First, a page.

April 28, 2017
by Sunitha Sarveswaran
Have you ever considered how a flower functions? It lives off the resources available to it, using the sun, water and soil in its immediate surroundings to thrive. It also provides a service to its surrounding environment, in the way of food, shelter and aesthetic beauty. This is what a building following the Living Building Challenge®
certification is designed to emulate.
Living Building Challenge (LBC) was created by the Cascadia Green Building Council in 2006. It was born from the concept that a building should not only be energy efficient, but also have a positive impact on its residents and the community. Buildings that take on the Challenge go above and beyond typical high performance buildings. The aim of LBC is to reduce the energy and water footprint of a building down to the amount it can produce on site. In addition, LBC asks buildings to connect residents and communities with healthy, beautiful and renewing environments. These are very tall orders!
March 28, 2017
by Samantha Yost
Courtesy: Samantha Yost
Attitudes toward cannabis are changing rapidly. There are currently 26 states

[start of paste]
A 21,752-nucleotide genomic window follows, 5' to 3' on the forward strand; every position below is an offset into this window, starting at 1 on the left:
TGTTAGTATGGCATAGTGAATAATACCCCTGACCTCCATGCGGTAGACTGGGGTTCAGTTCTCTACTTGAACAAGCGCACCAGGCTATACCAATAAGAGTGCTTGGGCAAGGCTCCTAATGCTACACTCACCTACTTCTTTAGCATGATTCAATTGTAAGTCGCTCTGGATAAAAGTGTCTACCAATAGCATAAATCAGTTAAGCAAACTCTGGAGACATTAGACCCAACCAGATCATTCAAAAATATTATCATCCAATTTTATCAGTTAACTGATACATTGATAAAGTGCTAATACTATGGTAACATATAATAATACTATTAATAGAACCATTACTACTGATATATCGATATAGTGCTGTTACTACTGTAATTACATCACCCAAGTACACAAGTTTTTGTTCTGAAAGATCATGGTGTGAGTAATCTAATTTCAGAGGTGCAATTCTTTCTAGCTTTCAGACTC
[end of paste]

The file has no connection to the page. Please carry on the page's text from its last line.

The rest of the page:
and the District of Columbia that allow cannabis cultivation for medical reasons. Seven more have legalized marijuana for recreational use and even Canada recently announced that it will legalize marijuana for recreational use nationwide by July 2018. These figures could soon be outdated; it seems that cannabis restrictions are loosening at a faster and faster rate.
In the New York legislature, two bills
to legalize and regulate marijuana were introduced earlier this year by Democratic Senator Liz Krueger, and are currently in committee. Their fate is uncertain under the Cuomo administration, which has previously been against legalization, although some advocates believe that his position could be evolving due to changing public opinion.
Whether this is a positive or negative development is a subject of hot debate, but these conversations tend to focus on the social, health, and personal freedom issues that are raised by legalization or criminalization. However, one large factor that is often overlooked in these discussions is how legalization changes the energy landscape of a state. Most people don’t realize that cannabis is an incredibly energy-intensive industry. Although information is spotty due to the clandestine nature of many grow facilities, the leading study
by Evan Mills has come up with some shocking findings:
March 1, 2017
by Theresa Baker
If you’re trying to make more sustainable choices in your daily life, the GreenHomeNYC February Forum offered plenty of options. The evening featured four speakers who spoke passionately about ways that “everyday people” in New York City can improve their quality of life, save energy and live more sustainably.
Simple Steps for Everyone